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Canada Arrests Homegrown Radical Islamists
Posted: 03 June 2006 09:43 AM   [ Ignore ]  
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From the Toronto Star:

How Internet monitoring sparked a CSIS investigation into a suspected homegrown terror cell
Jun. 3, 2006.  . . . Last night's dramatic police raid and arrest of as many as a dozen men — with more to come — marks the culmination of Canada's largest ever terrorism investigation into an alleged homegrown cell.

The chain of events began two years ago, sparked by local teenagers roving through Internet sites, reading and espousing anti-Western sentiments and vowing to attack at home, in the name of oppressed Muslims here and abroad. . . . The investigation began back in 2004, when CSIS was monitoring Internet sites and tracing the paths of Canadians believed to have ties to international terrorist organizations. Local youths espousing fundamentalist views drew special attention, sources say. . .

From the Captain's Quarters Blog:
 

The group had developed a list of targets, according to the Star's sources, and an impressive list at that. With their three tons of ammonium nitrate, they could have selected the Canadian Security Intelligence Service offices in Toronto, Parliament Buildings in Ottawa, or any of the nearby population centers for maximum casualties. They appeared to have particular interest in the CSIS due to media reports of racial and religious profiling. It comes as one of the war's most pungent ironies that these Muslims got captured by the very people they targeted and offered more proof of the wisdom in considering Islam an important review criterion.

"Review criterion" seems to be an oblique reference to something its opponents unwisely call "racial profiling".

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Posted: 03 June 2006 10:22 AM   [ Ignore ]   [ # 1 ]  
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From the Mounties:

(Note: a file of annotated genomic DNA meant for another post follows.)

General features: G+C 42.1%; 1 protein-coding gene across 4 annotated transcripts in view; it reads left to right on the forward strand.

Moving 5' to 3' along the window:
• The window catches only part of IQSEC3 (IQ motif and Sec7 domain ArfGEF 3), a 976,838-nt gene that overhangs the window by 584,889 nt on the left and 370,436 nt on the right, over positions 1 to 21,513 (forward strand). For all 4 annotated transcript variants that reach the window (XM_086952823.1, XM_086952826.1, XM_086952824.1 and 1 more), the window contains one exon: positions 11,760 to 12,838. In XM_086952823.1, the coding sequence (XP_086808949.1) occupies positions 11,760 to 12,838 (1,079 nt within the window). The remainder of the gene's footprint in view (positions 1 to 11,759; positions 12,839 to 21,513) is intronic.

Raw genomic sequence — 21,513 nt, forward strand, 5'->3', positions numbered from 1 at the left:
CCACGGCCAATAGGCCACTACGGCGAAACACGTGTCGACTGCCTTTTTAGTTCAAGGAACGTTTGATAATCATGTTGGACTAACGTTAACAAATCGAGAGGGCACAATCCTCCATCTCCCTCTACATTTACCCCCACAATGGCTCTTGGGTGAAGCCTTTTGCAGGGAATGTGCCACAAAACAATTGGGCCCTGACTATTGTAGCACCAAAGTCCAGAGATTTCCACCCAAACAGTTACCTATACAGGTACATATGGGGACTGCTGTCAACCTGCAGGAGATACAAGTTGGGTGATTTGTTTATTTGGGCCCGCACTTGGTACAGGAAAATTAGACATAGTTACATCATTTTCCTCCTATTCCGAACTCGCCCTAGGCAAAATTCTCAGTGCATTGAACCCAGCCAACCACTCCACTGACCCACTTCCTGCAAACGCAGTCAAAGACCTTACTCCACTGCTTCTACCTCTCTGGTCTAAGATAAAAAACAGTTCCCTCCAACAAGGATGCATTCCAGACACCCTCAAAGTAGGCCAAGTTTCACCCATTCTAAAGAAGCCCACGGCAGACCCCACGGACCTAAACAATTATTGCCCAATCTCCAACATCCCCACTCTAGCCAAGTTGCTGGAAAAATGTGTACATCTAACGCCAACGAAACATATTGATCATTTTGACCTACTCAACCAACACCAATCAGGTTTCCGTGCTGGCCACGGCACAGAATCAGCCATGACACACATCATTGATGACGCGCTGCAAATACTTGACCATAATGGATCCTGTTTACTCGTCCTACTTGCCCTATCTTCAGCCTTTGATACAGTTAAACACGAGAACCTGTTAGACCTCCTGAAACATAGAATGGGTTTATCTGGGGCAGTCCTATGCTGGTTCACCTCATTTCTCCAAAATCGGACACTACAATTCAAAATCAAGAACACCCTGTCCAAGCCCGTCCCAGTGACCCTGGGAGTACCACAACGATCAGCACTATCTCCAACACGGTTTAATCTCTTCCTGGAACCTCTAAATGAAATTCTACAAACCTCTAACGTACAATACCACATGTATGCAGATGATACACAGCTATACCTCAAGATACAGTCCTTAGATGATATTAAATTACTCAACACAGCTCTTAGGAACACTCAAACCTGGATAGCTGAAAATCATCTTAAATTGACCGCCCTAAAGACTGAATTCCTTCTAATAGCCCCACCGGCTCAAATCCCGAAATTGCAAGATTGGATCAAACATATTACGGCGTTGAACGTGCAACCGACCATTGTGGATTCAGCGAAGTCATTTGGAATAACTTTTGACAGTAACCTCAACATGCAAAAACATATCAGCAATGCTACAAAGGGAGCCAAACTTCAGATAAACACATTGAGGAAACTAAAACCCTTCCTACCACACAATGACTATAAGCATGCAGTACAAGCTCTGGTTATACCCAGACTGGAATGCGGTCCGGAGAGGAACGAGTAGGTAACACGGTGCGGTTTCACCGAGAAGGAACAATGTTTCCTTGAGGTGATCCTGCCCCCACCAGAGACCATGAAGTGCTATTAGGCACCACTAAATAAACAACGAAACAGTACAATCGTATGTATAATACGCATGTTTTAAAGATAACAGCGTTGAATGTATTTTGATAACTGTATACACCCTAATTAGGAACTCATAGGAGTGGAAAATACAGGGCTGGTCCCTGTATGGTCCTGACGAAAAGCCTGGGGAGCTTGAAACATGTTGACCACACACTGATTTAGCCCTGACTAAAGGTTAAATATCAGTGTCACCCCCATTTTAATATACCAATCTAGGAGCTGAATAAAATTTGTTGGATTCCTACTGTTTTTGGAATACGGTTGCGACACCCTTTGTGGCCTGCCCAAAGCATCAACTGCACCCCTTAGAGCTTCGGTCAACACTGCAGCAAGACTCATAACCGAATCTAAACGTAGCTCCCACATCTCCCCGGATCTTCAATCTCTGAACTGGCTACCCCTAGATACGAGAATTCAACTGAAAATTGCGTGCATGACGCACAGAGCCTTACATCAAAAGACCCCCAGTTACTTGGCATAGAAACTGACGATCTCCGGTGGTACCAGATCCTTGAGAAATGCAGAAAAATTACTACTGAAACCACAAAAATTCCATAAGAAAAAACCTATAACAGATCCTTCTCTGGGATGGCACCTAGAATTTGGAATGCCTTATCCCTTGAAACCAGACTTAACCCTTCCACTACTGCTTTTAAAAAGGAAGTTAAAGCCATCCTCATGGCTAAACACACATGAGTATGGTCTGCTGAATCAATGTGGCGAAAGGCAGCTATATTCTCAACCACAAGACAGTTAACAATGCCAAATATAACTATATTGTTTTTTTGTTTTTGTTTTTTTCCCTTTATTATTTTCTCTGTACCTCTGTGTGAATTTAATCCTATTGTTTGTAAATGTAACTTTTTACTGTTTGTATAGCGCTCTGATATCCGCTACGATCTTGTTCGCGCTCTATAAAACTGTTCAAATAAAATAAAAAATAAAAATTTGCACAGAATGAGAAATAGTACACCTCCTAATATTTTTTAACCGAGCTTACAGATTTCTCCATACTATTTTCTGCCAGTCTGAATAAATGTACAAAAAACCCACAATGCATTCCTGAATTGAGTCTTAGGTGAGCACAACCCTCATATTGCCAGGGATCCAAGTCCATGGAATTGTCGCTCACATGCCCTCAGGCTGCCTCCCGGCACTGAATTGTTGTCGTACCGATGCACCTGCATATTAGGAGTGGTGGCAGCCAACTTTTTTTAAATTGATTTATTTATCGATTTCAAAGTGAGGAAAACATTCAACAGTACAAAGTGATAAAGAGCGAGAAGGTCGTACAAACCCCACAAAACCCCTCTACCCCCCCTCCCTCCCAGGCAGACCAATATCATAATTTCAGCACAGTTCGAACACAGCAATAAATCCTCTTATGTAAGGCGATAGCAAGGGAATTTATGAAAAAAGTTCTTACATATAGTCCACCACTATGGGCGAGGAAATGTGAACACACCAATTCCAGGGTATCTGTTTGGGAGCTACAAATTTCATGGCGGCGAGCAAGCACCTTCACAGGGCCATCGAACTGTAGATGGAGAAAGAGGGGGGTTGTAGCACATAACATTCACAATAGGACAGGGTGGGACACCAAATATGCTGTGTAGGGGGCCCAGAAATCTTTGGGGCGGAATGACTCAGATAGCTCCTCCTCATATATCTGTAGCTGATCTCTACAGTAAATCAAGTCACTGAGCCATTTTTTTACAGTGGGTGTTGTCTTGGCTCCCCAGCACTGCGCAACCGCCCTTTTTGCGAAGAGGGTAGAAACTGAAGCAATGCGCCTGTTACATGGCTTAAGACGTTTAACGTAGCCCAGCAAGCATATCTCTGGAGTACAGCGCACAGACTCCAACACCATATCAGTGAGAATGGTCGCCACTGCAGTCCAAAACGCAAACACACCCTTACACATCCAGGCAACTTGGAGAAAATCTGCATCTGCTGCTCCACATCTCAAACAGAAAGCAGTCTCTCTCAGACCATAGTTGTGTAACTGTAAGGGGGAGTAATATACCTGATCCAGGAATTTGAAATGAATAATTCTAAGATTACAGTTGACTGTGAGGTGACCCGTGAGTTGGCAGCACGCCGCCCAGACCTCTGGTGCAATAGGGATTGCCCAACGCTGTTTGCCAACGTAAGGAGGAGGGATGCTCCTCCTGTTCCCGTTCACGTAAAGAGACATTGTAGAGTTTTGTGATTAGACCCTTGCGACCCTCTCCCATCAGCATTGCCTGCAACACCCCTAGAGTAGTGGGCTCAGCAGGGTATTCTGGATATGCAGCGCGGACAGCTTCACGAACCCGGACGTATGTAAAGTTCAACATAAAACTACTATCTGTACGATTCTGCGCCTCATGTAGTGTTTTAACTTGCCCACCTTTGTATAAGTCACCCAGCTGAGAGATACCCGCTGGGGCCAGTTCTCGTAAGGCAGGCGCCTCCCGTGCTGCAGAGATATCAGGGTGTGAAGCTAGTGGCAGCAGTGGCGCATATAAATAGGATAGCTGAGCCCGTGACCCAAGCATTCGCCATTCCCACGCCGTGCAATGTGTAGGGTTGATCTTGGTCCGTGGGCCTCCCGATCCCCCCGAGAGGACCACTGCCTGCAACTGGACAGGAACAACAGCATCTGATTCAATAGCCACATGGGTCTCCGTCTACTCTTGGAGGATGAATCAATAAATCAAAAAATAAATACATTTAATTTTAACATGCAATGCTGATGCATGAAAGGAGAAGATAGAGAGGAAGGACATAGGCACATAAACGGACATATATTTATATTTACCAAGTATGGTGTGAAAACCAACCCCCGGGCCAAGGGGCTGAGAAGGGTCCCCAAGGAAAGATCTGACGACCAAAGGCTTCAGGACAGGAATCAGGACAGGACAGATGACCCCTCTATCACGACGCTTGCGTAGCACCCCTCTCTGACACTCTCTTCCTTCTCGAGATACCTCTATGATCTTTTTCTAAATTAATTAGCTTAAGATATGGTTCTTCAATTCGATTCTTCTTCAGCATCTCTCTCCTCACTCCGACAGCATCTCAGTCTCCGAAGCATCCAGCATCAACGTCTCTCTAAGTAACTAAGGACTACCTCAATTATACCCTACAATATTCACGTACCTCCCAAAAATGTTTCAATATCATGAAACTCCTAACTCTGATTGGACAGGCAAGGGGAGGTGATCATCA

ORONTO, June 3 /CNW/ - On Friday, June 2, 2006, members of the Royal Canadian Mounted Police and partners of the Integrated National Security Enforcement Team arrested 12 individuals and charged them under Section 83 of the Criminal Code of Canada.

This group took steps to acquire three tonnes of ammonium nitrate and other components necessary to create explosive devices,” said Assistant Commissioner Mike McDonell. “To put this in context, the 1995 bombing of the Murrah Federal Building in Oklahoma City that killed 168 people took one tonne of ammonium nitrate.”

Arrested and charged with offences under the Criminal Code of Canada are:

1. Fahim Ahmad, 21, of Robinstone Drive, Toronto, Ontario;
2. Zakaria Amara, 20, of Periwinkle Crescent, Mississauga, Ontario;
3. Asad Ansari, 21, of Rosehurst Drive, Mississauga, Ontario;
4. Shareef Abdelhaleen, 30, of Lowville Heights, Mississauga, Ontario;
5. Qayyum Abdul Jamal, 43, of Montevideo Road, Mississauga, Ontario;
6. Mohammed Dirie, 22, Kingston, Ontario;
7. Yasim Abdi Mohamed, 24, Kingston, Ontario;
8. Jahmaal James, 23, of Trudelle Street, Toronto, Ontario;
9. Amin Mohamed Durrani, 19, of Stonehill Court, Toronto, Ontario;
10. Steven Vikash Chand alias Abdul Shakur, 25, of Treverton Drive, Toronto, Ontario;
11. Ahmad Mustafa Ghany, 21, of Robin Drive, Mississauga, Ontario;
12. Saad Khalid, 19, of Eclipse Avenue, Mississauga, Ontario.

“Our investigation and arrests prevented the assembly of explosive devices and attacks being carried out. At all times, the focus of our investigation was the safety and protection of the public,” concluded McDonell.